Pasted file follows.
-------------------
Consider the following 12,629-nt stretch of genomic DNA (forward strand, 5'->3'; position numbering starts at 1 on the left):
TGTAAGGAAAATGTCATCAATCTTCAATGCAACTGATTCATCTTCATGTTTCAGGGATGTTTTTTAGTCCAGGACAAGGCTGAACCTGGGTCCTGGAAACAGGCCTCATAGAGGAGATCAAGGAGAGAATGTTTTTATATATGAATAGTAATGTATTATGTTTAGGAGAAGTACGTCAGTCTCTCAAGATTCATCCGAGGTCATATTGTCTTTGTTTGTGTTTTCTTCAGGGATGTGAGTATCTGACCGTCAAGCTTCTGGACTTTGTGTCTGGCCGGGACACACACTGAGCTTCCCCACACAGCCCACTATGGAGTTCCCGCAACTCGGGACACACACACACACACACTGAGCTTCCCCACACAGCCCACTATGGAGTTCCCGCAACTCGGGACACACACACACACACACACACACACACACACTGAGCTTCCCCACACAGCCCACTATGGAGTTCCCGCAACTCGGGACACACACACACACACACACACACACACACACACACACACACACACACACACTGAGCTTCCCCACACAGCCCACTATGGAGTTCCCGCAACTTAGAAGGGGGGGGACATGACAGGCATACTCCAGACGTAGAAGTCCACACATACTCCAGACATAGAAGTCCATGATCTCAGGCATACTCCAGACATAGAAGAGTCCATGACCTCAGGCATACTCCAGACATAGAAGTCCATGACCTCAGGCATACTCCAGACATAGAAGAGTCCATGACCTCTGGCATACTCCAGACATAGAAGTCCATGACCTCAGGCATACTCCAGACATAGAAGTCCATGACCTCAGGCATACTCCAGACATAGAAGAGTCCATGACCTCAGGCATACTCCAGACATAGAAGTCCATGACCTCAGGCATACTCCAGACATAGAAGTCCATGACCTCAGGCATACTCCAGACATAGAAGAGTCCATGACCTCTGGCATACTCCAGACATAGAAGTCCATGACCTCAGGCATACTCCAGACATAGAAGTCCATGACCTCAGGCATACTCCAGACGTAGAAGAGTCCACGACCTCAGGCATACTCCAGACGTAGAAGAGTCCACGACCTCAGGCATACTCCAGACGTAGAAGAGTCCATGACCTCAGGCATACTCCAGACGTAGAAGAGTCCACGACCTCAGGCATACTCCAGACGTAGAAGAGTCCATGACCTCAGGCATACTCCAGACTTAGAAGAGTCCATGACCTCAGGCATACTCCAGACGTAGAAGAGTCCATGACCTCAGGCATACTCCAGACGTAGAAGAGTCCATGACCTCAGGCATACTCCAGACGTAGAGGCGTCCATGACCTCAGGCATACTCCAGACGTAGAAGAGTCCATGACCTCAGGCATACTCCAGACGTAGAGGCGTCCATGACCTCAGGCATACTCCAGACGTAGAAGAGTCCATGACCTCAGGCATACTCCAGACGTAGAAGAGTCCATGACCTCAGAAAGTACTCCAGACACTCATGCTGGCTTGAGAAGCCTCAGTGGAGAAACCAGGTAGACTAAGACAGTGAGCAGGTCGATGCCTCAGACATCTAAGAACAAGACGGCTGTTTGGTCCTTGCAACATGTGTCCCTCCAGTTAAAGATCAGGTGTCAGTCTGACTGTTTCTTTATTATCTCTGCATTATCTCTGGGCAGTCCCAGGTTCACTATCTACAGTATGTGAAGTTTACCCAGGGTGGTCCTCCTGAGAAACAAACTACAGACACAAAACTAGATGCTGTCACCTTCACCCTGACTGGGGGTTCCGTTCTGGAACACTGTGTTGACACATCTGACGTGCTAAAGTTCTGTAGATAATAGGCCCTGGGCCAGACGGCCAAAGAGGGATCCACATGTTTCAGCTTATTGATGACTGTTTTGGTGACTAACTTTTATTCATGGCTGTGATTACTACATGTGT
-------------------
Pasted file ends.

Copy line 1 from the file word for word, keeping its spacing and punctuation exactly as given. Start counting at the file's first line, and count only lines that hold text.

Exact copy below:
Consider the following 12,629-nt stretch of genomic DNA (forward strand, 5'->3'; position numbering starts at 1 on the left):